We have been tracking Brexit (the British Exit of the EU) for about a year now using our DataSwarm systems, as a side project to test our system’s predictive analytical capabilities (we predicted the Brexit referendum correctly all those years ago, as well as quite a few other “surprise result” elections since – see here for more details).
One of the more interesting features of Brexit has been the fate over the last 9 months or so of the one of the most high profile and flamboyant politicians in the Pro Brexit camp (the Brexiteers), one Alexander Boris de Pfeffel Johnson, better known as Boris Johnson, or just “Boris”.
To recap for our non-UK readers, Boris was one of the main personalities in the Leave Europe campaign leading up to the Brexit referendum vote, but – after David Cameron (the Prime Minister) resigned the morning after the unexpected result to Leave came in. Boris exited the ensuing tussle for Prime Minister, and Theresa May won the internal Tory Party scrapping and then scraped back in as Prime Minister after winning a General Election (Sidenote – “winning” here is defined as being the one who has to sort out the ensuing Brexit deal with Europe, a Gordian task if ever there was given the indecisive and bitterly contested 52% / 48% referendum vote split in favour of exiting from a 40 year arrangement of extreme complexity with 27 other sovereign nations)
At any rate, post these elections Boris again threw himself into the task of championing the Leave cause, and from the get-go captured a very large amount of the UK mindshare around the Brexit arena. Chart 1 shows his prominent star (or planet, in this diagram) in March this year.
Chart 1 – Zeitgeist Chart for Brexit, March 2018
Chart Notes – The Zeitgeist of Brexit overall is shown -it’s the picture of the total Brexit Mindshare by all the various sub-ideas and opinions at a point in time, arrayed by their Influence over the entire group (X axis) and Relevance (A measure of the current worth – moving, shaking, declining etc – of that particular opinion) on the Y axis.
But a week is a long time in politics, and 9 months is an eternity, and when we look at the same chart of the memetic heavens now, his blob is not nearly as prominent. So where is Boris, he is not immediately visible? A quick search of the system database reveals he is still there, but now deep amongst the Also-Running Nebula (See Chart 2 below). Even the Chancellor (just below, left) is closing in.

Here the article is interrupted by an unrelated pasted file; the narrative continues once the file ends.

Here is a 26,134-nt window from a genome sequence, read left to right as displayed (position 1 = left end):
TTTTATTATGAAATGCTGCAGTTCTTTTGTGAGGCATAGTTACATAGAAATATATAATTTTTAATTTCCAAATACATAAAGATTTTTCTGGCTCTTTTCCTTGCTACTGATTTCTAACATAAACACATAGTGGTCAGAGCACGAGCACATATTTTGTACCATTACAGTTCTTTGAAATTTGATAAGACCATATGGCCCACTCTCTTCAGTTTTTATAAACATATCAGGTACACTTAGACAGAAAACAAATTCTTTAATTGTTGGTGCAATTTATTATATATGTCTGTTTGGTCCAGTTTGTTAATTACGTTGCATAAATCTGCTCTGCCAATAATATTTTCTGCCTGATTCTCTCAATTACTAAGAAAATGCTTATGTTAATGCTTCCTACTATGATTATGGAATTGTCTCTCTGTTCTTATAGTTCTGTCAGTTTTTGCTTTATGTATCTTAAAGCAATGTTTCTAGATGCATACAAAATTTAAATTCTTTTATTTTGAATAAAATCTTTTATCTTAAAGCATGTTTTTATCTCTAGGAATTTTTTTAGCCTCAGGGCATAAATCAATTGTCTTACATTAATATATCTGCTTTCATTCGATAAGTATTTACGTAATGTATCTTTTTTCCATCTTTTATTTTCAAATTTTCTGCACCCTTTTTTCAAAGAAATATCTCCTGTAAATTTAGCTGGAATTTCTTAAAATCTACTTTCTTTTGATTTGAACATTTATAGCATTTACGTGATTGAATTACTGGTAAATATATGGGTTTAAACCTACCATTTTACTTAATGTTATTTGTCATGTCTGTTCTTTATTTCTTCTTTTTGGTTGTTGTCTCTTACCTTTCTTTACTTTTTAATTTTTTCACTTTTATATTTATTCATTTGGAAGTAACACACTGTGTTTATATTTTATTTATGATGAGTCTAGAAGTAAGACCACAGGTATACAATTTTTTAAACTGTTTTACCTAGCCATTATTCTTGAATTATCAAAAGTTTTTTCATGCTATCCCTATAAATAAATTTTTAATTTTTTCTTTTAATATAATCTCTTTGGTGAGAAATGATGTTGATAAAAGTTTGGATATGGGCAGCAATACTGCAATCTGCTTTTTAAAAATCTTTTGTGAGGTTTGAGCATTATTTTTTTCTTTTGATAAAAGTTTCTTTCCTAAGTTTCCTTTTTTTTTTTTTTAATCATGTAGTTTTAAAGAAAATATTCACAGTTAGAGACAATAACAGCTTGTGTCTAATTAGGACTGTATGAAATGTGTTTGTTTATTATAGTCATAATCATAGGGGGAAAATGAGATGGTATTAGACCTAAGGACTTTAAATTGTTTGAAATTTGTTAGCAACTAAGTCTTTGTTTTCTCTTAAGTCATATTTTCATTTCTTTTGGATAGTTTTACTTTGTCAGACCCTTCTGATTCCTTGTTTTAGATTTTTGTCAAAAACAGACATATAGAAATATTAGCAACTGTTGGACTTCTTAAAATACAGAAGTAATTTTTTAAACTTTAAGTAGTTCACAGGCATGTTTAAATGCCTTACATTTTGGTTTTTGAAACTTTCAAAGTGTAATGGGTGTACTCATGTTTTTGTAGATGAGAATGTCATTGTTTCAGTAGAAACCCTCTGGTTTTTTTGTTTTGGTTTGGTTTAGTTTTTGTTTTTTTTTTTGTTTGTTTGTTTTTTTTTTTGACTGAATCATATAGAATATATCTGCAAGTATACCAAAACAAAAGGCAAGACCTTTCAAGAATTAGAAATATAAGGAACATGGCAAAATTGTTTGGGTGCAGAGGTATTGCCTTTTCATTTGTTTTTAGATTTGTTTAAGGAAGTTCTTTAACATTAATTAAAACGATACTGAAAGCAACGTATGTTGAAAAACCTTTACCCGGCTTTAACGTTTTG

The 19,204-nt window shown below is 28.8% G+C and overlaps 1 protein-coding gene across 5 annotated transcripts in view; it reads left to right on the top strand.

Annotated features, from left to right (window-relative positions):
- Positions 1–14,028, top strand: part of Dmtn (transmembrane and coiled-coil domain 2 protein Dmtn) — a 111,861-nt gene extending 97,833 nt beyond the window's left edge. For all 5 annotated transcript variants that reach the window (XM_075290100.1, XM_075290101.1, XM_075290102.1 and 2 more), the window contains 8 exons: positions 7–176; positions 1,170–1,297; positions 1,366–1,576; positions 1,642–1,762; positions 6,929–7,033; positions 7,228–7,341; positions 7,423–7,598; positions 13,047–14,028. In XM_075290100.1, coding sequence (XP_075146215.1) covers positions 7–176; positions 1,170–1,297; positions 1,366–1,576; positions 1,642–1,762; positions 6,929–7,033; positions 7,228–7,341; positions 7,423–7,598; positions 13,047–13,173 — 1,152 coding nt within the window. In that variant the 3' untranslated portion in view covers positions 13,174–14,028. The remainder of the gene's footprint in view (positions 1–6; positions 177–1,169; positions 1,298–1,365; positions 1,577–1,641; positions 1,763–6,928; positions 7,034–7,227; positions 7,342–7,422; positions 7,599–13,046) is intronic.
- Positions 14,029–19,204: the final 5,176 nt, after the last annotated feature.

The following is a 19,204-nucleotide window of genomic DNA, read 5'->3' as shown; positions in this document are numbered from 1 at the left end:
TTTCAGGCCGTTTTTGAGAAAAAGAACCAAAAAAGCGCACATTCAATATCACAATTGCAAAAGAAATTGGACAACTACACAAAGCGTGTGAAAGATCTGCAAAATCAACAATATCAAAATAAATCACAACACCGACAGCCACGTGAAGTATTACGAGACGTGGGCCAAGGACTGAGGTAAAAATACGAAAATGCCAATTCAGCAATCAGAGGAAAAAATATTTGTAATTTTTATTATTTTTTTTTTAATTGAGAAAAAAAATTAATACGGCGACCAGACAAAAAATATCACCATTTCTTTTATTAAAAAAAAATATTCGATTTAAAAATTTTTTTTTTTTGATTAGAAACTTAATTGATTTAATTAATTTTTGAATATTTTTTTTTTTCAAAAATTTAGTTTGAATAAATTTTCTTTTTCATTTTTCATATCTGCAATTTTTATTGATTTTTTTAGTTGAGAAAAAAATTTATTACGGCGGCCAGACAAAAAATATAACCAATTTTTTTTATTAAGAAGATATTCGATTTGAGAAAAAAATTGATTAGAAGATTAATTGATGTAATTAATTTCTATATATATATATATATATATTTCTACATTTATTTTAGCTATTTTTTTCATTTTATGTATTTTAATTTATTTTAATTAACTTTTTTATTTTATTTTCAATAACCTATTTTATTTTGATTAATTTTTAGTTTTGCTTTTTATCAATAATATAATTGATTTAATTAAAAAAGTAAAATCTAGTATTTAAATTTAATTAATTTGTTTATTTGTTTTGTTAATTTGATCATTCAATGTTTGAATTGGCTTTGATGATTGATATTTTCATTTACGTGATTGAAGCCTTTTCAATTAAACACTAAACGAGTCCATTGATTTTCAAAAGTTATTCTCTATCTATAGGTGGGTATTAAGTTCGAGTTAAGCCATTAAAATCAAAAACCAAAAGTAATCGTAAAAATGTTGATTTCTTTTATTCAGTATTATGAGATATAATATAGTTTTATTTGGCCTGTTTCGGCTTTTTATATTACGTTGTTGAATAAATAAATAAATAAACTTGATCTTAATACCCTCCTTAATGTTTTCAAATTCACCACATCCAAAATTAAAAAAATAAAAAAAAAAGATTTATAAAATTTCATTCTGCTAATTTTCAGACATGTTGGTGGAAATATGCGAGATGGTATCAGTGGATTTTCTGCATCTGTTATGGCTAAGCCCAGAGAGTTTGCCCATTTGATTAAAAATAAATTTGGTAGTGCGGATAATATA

Chart 2 – Zeitgeist Chart for Brexit, December 2018
So what has happened? An examination of the opinion and idea sub-streams underlying Brexit overall over the intervening months points to 3 main causes:
- It’s Showtime – the actual process of the negotiation has risen in the overall mindshare as March 29th 2019 approaches EU negotiations are infamous for kicking cans down roads, and this particular Indecision Engine keeps on generating the headlines, generating momentum for the major personalities directly engaged – major ministers, official opponents, EU officials and of course the Prime Minister, Theresa May.
- Cometh the Hour, Cometh the Man – and Cometh everyone else to boot. Others have actively started to make more running as That Day draws near Other “Brexiteers” (ardent Leavers) have been grabbing their share of the limelight, and the limelight itself is being tussled over by ardent Remainers (the “Remoaners”) and even Donald Trump (we will do a separate post on him later in this series).
- Run (relatively) Silent, Run Deep – the “Boris Camp” has been changing tack over recent months, and going for Gravitas. The shift has been to adopt a more serious, thoughtful, dare one say Leader-like approach – more use of serious fora and print publications, eschewing the more frothy media (and even a serious haircut). In short, there is a restructuring of the ideas and opinions that surround Brand Boris. However, although old opinions do fade away, they never die – they often mutate and come back to bite at unexpected times – and Boris carries a lot of baggage!
There are still c 3 months before That Day, and the likely attempt to change Prime Minister and at some point before then the new star (or blob) needs to ascend comet-like into the heavens, to burn brightest at just the right time – but timing is everything, and damned difficult (We mentioned the Indecision Engine effect above, and there are also various other stratagems from various parties going on to postpone the Day D-Day as well, which we will cover in later pieces in this series)
So, watch this space. Or better still, come back and watch us watching this space.
A short note on what the DataSwarm system does
The DataSwarm Analytic Engine tracks opinions and ideas from social and other media. It registers their rise and fall in the mindshare of groups of people (this change over at any time what we call the Zeitgeist), whether of large groups like the British population, or smaller subgroups (for example cosmetics users, whisky drinkers, online TV consumers, bitcoin buyers and various other client projects). Just to make it more interesting (i.e. complicated), large groups comprise of smaller groups each with varyingly different idea and opinions sets. We also track how these varying idea sets combine, split, recombine and generate new Zeitgeists in different subgroups. It’s fairly complex analytics, but very powerful – hence our ability to predict elections that surprise all the pollsters, pundits and politicians.